Travelling in a car along the road leading to the Táin Bridge last week I spotted what seemed to me to be an unusual ship berthed at the Quays.
It looked like a container ship, from one angle but, after passing, my driver remarked that it was just the large hold doors open that I had observed.
A machine working from the quayside, seemed to be unloading grain, which reminded me of the Question Time question about the longest vessel to berth at the Quays.
The scene, however, also reminded me that there does not seem to be many large vessels berthed at Dundalk Quays these days! There was a fleet of smaller vessels there also but, I understand these are just shellfish boats that operate in Dundalk Bay.
Pearse O'Hanrahan, who served many years as a Dundalk Harbour Commissioner and later a member of Dundalk Port company, remarked that it was a surprise that any large vessels were still able to reach Dundalk Quays as the channel leading to the Port has not been dredged for many years. He explained that the Port was now run by the Dublin Port authority and was now used only when they had to divert ships from Dublin. 'They have even sold the dredger we bought to regularly dredge the channel' he remarked 'and the channel must be beginning to silt up'!
He further explained that the Dundalk Port Company had taken over from the Harbour Commissioners about the beginning of the present century and, at first, seemed to be doing well but did not get enough support and had to go out of business over ten years ago. Since then, he claimed, nobody seemed to take much interest in the local port.
All this is a far cry from the days when I worked for the old Connick coal yard, then owned by the Kelly shipping company from Belfast, after World War 11.
Back then I recall that small colliers used to be queued up in Dundalk Bay, awaiting a berth at the Quay to discharge their cargoes of coal for the many local yards in the Quay area.
That was especially noticeable at this time of year when local coal merchants from all over the North East region would be stocking up for the winter!
There were other types of imports at the Quays in those far off days as many vessels brought timber for the local building industry and the G.N.R. brought in wood to be used as sleepers.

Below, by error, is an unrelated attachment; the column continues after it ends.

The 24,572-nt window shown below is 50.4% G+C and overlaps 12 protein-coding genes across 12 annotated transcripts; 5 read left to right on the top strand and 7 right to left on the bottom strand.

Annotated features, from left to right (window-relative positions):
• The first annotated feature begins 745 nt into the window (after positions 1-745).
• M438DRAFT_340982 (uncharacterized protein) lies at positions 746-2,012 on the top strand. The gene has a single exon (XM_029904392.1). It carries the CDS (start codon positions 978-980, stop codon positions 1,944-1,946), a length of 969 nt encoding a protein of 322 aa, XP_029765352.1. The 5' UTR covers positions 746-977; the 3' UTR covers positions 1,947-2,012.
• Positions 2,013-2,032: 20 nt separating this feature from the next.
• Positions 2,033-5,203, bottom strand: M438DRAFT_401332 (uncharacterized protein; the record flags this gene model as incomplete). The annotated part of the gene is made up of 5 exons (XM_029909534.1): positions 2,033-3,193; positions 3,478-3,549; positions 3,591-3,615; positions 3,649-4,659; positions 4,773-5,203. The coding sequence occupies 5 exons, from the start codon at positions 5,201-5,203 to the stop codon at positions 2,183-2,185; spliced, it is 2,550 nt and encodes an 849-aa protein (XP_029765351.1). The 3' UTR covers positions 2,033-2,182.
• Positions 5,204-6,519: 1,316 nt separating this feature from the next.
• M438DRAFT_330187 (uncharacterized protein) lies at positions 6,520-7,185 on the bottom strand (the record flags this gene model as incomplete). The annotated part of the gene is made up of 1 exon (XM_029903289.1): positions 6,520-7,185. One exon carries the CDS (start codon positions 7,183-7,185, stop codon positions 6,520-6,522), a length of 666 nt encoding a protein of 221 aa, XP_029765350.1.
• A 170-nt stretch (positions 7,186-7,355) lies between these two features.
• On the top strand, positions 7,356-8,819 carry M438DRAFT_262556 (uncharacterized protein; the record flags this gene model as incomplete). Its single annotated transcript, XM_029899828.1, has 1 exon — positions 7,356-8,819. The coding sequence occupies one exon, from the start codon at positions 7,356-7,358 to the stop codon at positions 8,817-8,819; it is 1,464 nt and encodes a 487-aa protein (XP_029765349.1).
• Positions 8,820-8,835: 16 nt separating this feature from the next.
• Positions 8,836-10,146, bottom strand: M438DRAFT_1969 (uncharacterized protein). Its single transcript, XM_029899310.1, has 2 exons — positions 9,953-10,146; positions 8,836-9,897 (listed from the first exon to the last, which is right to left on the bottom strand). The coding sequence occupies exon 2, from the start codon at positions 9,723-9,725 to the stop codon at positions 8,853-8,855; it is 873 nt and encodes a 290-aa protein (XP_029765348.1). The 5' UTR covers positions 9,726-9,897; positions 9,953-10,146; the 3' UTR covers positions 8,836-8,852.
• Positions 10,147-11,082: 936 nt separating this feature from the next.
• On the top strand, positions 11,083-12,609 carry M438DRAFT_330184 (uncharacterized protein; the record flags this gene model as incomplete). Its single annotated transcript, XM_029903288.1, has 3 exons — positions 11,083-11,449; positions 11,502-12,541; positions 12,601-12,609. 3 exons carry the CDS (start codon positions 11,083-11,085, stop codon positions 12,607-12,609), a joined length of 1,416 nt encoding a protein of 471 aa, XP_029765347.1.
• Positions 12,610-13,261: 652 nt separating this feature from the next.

Molasses was also being imported to be stored in the old R.O.P. Tank and there may even have been some petroleum products being imported by the oil companies. There may have also been some exports, like turf, from Dundalk Harbour in those days but 'Coal was King' and supplied most of the revenue for the Harbour authorities.
The coal boats, however, carried relatively small cargoes, so their captains and the Port pilots, had to be pretty nifty to get their vessels in and out with the high tides.
The days of the larger vessels using the Port did not arrive for another forty years when grain was being brought in on a regular basis --- and that is when we come to the time of the bigger ships, like the S.S. Amur mentioned in my Question Time. Interestingly, the Amur did not carry the largest cargo by weight discharged at the Quays.
As you will see from my answer, she was only carrying 3,086 tonnes, which was just below the limit imposed by the Harbour Commissions of 3.200 tonnes so that she could safely cross the Harbour Bar at high water.
In March 2003, a German registered vessel the Daniel K brought in a cargo of Italian marble chippings which recorded at 4,200 tonnes which, I understand, had to get special permission. About the same time, another ship, the Dutch registered Herreweg, brought in a cargo of scrap metal which also exceeded the 3,200 tonnes limit.
I might explain that there have been different ways of recording a ship's dead-weight. Back in the time of the colliers, vessels were registered in Imperial tons, which was 2,240 pounds, was known as a 'Long Ton' while U.S.A. shipping was measured in 'Short Tons' which was just 2,000 pounds. When the continental metric system came into use, vessels were registered in what is officially 'Mega grams' of one million grams but called 'Metric Tonnes', of 2,046 pounds. So, you can see, the 'Long Ton' was the heaviest cargo.
The ships that came into Dundalk Quays in the 'tonnes era' were pretty big ships and, as such, were of great interest to local people.
Crowds used to gather at the Quays when word got around that a big ship was there. It was especially interesting to watch them being turned around to leave port.
I see from a report in the Democrat of 2003 that the Amur 2526 came in 'bow first, as usual, and had to be backed down the channel to the Bay, which was an especially tricky manoeuvre' The problem was that turning a longer ship in front of the Quays could only be carried out at high tides, and then within a fairly narrow window of time.
I remember seeing one long vessel being turned around in his fashion and can recall that it required the help of two tugs to help do this. Even then I can also recall that there was great nervousness among the Port handlers to get it done in a short space of time.
Perhaps it is no surprise, therefore, that watching Big Ships arriving and leaving at the Quays was great 'spectator sport', especially for people from the Quay area and one not to be forgotten!